fraud vs pretender what difference

what is difference between fraud and pretender

English

Etymology

From Middle English fraude (recorded since 1345), from Old French fraude, a borrowing from Latin fraus (deceit, injury, offence).

Pronunciation

  • (UK) IPA(key): /fɹɔːd/
  • (US) enPR: frôd, IPA(key): /fɹɔd/
  • (cotcaught merger, Inland Northern American) enPR: frŏd, IPA(key): /fɹɑd/
  • Rhymes: -ɔːd

Noun

fraud (countable and uncountable, plural frauds)

  1. (law) The crime of stealing or otherwise illegally obtaining money by use of deception tactics.
  2. Any act of deception carried out for the purpose of unfair, undeserved and/or unlawful gain.
  3. The assumption of a false identity to such deceptive end.
  4. A person who performs any such trick.
  5. (obsolete) A trap or snare.

Synonyms

  • swindle
  • scam
  • (criminal) deceit
  • trickery
  • hoky-poky
  • imposture
  • (person) faker, fraudster, impostor, cheat(er), trickster
  • grift

Related terms

  • defraud
  • fraudulence
  • fraudulent
  • fraudulently
  • fraudulentness
  • insurance fraud
  • mail fraud
  • pious fraud
  • wire fraud

Translations

Verb

fraud (third-person singular simple present frauds, present participle frauding, simple past and past participle frauded)

  1. (obsolete) To defraud

Translations

See also

  • embezzlement
  • false billing
  • false advertising
  • forgery
  • identity theft
  • predatory lending
  • quackery
  • usury
  • white-collar crime

Norwegian Nynorsk

Noun

fraud f

  1. form removed with the spelling reform of 1938; superseded by frau


English

Etymology

pretend +‎ -er

Pronunciation

  • Rhymes: -ɛndə(ɹ)

Noun

pretender (plural pretenders)

  1. A person who professes beliefs and opinions that they do not hold.
  2. A claimant to an abolished or already occupied throne.

Synonyms

  • dissembler
  • hypocrite
  • phoney

Related terms

  • pretend

Translations


Galician

Etymology

Borrowed from Latin praetendere, present active infinitive of praetendō.

Verb

pretender (first-person singular present pretendo, first-person singular preterite pretendín, past participle pretendido)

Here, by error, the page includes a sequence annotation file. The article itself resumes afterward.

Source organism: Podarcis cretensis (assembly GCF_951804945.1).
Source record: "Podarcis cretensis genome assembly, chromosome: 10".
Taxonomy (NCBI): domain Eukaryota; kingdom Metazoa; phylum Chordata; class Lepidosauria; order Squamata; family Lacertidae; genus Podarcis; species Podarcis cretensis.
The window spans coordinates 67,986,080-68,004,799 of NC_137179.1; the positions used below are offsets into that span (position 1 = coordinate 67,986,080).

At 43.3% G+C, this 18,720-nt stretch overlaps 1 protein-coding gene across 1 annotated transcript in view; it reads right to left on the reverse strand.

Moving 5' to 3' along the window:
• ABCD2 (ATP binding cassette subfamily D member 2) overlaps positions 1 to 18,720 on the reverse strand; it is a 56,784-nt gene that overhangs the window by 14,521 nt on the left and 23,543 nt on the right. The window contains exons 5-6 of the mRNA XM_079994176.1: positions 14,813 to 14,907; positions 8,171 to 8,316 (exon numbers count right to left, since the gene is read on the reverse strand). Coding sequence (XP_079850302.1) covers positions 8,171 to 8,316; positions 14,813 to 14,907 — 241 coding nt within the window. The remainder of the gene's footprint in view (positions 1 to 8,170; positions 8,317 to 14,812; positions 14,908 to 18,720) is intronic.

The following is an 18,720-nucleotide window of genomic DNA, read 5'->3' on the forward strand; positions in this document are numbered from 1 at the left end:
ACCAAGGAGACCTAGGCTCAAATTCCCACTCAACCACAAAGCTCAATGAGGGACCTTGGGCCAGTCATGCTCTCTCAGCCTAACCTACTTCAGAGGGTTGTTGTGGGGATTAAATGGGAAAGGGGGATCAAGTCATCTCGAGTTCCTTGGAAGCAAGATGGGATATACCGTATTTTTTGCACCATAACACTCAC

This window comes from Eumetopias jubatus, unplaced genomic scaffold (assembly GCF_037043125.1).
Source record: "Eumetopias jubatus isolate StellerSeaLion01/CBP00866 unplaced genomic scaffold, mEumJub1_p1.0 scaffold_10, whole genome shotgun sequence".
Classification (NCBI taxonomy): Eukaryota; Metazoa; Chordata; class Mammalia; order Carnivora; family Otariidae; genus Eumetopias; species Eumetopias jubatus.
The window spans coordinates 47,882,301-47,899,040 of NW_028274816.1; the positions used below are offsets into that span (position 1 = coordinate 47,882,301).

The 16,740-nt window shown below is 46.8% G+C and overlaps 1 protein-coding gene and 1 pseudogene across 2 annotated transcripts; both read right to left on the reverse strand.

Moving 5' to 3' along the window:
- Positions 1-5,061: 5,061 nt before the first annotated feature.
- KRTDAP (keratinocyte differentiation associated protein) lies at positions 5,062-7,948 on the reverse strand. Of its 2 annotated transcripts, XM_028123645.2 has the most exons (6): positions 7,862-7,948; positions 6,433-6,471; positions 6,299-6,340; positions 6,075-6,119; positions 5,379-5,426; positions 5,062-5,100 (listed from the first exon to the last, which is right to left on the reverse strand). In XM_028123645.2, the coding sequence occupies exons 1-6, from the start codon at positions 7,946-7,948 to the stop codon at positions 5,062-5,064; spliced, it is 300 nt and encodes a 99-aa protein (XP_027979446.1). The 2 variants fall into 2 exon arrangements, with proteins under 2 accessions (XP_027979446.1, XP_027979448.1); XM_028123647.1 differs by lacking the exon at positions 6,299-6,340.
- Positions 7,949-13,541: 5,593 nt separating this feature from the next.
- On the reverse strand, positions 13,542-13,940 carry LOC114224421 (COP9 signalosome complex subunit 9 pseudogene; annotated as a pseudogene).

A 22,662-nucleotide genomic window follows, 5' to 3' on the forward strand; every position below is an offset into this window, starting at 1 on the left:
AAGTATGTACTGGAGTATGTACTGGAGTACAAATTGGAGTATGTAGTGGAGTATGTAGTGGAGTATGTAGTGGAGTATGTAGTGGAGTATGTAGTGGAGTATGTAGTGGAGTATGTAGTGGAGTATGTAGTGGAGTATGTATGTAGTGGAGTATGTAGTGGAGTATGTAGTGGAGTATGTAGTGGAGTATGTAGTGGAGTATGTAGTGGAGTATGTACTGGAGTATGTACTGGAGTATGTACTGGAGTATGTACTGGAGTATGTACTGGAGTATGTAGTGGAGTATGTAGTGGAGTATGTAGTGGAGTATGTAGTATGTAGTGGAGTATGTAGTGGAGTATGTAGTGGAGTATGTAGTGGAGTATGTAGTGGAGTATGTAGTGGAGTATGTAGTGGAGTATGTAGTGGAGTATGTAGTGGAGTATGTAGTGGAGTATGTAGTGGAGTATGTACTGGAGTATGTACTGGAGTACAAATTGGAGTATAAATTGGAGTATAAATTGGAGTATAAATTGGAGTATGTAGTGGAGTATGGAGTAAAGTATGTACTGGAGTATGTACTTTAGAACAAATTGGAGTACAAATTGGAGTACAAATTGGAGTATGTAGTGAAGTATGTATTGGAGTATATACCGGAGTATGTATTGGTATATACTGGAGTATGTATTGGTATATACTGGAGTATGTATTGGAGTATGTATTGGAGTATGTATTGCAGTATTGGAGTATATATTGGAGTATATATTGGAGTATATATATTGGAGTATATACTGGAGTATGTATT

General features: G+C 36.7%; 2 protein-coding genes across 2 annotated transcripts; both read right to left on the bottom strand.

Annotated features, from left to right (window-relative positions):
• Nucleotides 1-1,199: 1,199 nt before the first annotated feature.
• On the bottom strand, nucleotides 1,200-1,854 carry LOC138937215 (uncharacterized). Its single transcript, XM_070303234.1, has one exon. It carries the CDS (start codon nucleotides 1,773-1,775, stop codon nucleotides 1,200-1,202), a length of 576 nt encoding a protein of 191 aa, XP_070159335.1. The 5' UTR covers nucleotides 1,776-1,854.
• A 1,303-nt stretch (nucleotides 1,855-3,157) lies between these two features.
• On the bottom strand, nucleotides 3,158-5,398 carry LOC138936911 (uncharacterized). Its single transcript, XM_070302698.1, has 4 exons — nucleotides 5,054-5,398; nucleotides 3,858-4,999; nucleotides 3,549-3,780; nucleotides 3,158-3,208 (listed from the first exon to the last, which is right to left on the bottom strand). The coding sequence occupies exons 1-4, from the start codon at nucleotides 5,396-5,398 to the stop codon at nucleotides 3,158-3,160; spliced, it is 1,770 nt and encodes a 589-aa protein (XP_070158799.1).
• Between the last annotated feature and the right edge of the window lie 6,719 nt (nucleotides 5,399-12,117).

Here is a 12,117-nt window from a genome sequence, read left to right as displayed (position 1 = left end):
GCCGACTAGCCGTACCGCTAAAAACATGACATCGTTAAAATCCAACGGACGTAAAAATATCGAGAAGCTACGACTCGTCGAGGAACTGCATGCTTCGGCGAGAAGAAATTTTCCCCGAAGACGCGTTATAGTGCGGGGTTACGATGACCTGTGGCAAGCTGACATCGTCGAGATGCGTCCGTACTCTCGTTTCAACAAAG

1. to pretend
  2. first/third-person singular future subjunctive of pretender
  3. first/third-person singular personal infinitive of pretender

Conjugation


Portuguese

Etymology

Borrowed from Latin praetendere, present active infinitive of praetendō.

Pronunciation

  • (Brazil) IPA(key): /pɾe.tẽ.ˈde(ʁ)/

Verb

pretender (first-person singular present indicative pretendo, past participle pretendido)

  1. to want
  2. to pretend
  3. to intend
  4. to request
  5. to aspire

Conjugation

Usage notes

  • Pretender is a false friend, and does not mean pretend in the sense of to claim that or act as if something is different from what it actually is.

Related terms

  • pretenso
  • pretensão

Spanish

Etymology

Borrowed from Latin praetendere, present active infinitive of praetendō.

Pronunciation

  • IPA(key): /pɾetenˈdeɾ/, [pɾe.t̪ẽn̪ˈd̪eɾ]

Verb

pretender (first-person singular present pretendo, first-person singular preterite pretendí, past participle pretendido)

  1. to intend, to aim (for/to)
  2. to woo, to court
  3. (Can we verify(+) this sense?) to pretend (claim, allege)

Usage notes

  • Pretender is a false friend, and does not mean pretend in the sense of to claim that or act as if something is different from what it actually is. The Spanish word for pretend in that sense is fingir.

Conjugation

Related terms

  • pretendiente
  • pretencioso
  • pretenso
  • pretensión

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